The country recently confirmed new cases of African swine fever (ASF) infections in Manila and the northern province of Pangasinan.
Philippine Agriculture Secretary William Dar said there is still enough pork supply in the domestic market, and that the government is making sure that only pork meat marked safe to eat by the government's National Meat Inspection Service is sold to consumers.
Relevant agencies have asked the local government units to further strengthen their checkpoints, he said, to make sure undocumented hogs possibly infected with the virus will not be transported to other provinces.
The incurable disease is wreaking havoc on hog industries in Southeast Asia.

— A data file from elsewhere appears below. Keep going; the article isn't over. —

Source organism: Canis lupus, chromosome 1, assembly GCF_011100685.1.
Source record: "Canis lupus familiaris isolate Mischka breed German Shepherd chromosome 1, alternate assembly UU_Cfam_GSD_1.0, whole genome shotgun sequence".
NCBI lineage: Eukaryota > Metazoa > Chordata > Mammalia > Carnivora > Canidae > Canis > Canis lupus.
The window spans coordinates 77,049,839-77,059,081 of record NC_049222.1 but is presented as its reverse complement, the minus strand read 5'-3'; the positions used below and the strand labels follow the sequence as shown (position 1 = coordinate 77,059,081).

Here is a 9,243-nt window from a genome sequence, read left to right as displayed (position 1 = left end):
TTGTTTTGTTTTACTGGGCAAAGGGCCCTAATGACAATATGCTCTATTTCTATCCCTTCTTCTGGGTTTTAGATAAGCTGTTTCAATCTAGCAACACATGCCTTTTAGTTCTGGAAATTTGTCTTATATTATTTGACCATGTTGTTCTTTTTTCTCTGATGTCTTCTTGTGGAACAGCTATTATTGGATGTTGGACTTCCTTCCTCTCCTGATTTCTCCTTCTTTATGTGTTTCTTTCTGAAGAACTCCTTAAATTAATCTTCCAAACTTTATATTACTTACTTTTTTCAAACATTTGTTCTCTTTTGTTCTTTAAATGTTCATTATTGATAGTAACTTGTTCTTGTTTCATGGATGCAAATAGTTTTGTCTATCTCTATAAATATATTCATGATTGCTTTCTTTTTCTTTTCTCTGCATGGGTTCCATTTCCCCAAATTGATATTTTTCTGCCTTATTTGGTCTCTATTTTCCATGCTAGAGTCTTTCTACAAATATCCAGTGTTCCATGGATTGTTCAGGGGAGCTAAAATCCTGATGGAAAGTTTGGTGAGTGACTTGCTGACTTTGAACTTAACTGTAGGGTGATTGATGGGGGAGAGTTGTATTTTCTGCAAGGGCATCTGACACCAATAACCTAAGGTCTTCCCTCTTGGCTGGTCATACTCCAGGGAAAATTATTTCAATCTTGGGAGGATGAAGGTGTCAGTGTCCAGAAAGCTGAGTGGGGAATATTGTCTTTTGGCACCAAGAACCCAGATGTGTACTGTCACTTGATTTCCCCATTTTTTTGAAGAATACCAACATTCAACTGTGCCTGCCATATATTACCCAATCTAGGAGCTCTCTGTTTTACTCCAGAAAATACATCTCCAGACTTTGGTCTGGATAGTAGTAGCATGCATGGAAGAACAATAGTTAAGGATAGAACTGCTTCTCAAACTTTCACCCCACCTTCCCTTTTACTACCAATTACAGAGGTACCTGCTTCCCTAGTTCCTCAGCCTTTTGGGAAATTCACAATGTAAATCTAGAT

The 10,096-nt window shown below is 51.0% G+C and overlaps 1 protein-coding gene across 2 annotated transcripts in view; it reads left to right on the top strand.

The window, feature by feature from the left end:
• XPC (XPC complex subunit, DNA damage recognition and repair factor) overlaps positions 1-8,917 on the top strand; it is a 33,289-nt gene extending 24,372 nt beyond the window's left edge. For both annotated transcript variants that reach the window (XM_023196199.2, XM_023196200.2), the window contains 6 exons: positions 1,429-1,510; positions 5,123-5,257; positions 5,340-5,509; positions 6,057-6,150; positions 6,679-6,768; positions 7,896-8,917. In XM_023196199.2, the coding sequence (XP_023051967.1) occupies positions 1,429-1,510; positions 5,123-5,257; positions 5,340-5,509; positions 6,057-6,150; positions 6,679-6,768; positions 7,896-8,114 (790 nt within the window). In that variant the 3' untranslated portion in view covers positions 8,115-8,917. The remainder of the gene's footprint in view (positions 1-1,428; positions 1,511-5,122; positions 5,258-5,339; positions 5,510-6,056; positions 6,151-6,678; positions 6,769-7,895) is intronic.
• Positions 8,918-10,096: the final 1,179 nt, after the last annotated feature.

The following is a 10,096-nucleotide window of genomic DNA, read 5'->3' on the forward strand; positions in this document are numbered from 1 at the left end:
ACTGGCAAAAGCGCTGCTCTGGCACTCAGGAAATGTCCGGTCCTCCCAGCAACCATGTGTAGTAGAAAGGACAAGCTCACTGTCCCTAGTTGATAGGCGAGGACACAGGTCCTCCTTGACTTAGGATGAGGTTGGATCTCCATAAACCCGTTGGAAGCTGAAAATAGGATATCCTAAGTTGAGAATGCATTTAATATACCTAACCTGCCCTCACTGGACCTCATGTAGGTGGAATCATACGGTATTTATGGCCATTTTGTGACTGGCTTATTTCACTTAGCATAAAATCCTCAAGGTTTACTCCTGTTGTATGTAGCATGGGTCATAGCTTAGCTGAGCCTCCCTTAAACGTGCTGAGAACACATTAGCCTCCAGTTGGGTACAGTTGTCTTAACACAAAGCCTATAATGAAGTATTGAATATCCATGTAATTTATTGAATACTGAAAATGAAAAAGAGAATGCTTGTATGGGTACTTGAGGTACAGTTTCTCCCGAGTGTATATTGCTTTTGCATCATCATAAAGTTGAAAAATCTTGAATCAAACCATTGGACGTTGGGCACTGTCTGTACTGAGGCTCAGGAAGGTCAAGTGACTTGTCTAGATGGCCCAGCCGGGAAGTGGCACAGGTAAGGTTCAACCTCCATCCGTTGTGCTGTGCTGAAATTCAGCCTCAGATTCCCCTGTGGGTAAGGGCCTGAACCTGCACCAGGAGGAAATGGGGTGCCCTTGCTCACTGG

The Philippines, the world's 10th-largest pork consumer and seventh-biggest importer, declared its first outbreak of the disease on September 9.
At least 20,000 pigs have so far been culled or have died because of the disease in the country since last month.
Agriculture officials suspect the virus was brought to local farms via food scraps, or swill, from hotels and restaurants fed to pigs, mixed with contaminated imported pork products.
To protect their hog-raising businesses, several provinces in central and southern Philippines have imposed a ban on the entry of pork and pork-based products from the disease-hit areas, including Manila capital city.
The Philippines’ hog-raising sector has suffered an estimated loss of PHP260 billion (about US$5 billion) due to the ASF, which is harmless to humans but has up to 100 percent fatality rate for pigs.